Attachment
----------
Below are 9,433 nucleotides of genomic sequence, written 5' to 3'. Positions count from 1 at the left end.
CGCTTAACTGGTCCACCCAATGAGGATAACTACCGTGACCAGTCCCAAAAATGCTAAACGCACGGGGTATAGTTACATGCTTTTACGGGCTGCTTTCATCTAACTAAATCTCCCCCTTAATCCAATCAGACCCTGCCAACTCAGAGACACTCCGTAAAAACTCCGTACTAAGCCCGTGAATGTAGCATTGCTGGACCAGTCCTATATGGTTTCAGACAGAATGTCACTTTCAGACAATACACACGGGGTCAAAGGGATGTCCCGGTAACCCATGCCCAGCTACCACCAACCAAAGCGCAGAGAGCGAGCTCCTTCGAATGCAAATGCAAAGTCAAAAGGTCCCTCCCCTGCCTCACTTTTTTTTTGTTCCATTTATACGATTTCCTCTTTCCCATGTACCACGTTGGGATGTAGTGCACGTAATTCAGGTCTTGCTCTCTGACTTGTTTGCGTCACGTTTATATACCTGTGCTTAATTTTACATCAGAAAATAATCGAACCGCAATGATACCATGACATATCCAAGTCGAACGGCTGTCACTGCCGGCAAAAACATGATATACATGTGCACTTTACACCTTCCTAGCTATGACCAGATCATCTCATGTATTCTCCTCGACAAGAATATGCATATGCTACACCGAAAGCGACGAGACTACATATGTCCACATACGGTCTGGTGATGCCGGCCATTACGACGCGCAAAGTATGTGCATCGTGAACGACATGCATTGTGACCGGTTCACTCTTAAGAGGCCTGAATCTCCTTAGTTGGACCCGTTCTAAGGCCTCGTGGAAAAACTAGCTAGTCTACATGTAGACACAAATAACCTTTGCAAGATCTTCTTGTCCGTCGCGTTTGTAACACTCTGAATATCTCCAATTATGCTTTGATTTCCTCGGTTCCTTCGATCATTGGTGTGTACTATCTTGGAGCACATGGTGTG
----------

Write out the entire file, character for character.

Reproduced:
Below are 9,433 nucleotides of genomic sequence, written 5' to 3'. Positions count from 1 at the left end.
CGCTTAACTGGTCCACCCAATGAGGATAACTACCGTGACCAGTCCCAAAAATGCTAAACGCACGGGGTATAGTTACATGCTTTTACGGGCTGCTTTCATCTAACTAAATCTCCCCCTTAATCCAATCAGACCCTGCCAACTCAGAGACACTCCGTAAAAACTCCGTACTAAGCCCGTGAATGTAGCATTGCTGGACCAGTCCTATATGGTTTCAGACAGAATGTCACTTTCAGACAATACACACGGGGTCAAAGGGATGTCCCGGTAACCCATGCCCAGCTACCACCAACCAAAGCGCAGAGAGCGAGCTCCTTCGAATGCAAATGCAAAGTCAAAAGGTCCCTCCCCTGCCTCACTTTTTTTTTGTTCCATTTATACGATTTCCTCTTTCCCATGTACCACGTTGGGATGTAGTGCACGTAATTCAGGTCTTGCTCTCTGACTTGTTTGCGTCACGTTTATATACCTGTGCTTAATTTTACATCAGAAAATAATCGAACCGCAATGATACCATGACATATCCAAGTCGAACGGCTGTCACTGCCGGCAAAAACATGATATACATGTGCACTTTACACCTTCCTAGCTATGACCAGATCATCTCATGTATTCTCCTCGACAAGAATATGCATATGCTACACCGAAAGCGACGAGACTACATATGTCCACATACGGTCTGGTGATGCCGGCCATTACGACGCGCAAAGTATGTGCATCGTGAACGACATGCATTGTGACCGGTTCACTCTTAAGAGGCCTGAATCTCCTTAGTTGGACCCGTTCTAAGGCCTCGTGGAAAAACTAGCTAGTCTACATGTAGACACAAATAACCTTTGCAAGATCTTCTTGTCCGTCGCGTTTGTAACACTCTGAATATCTCCAATTATGCTTTGATTTCCTCGGTTCCTTCGATCATTGGTGTGTACTATCTTGGAGCACATGGTGTG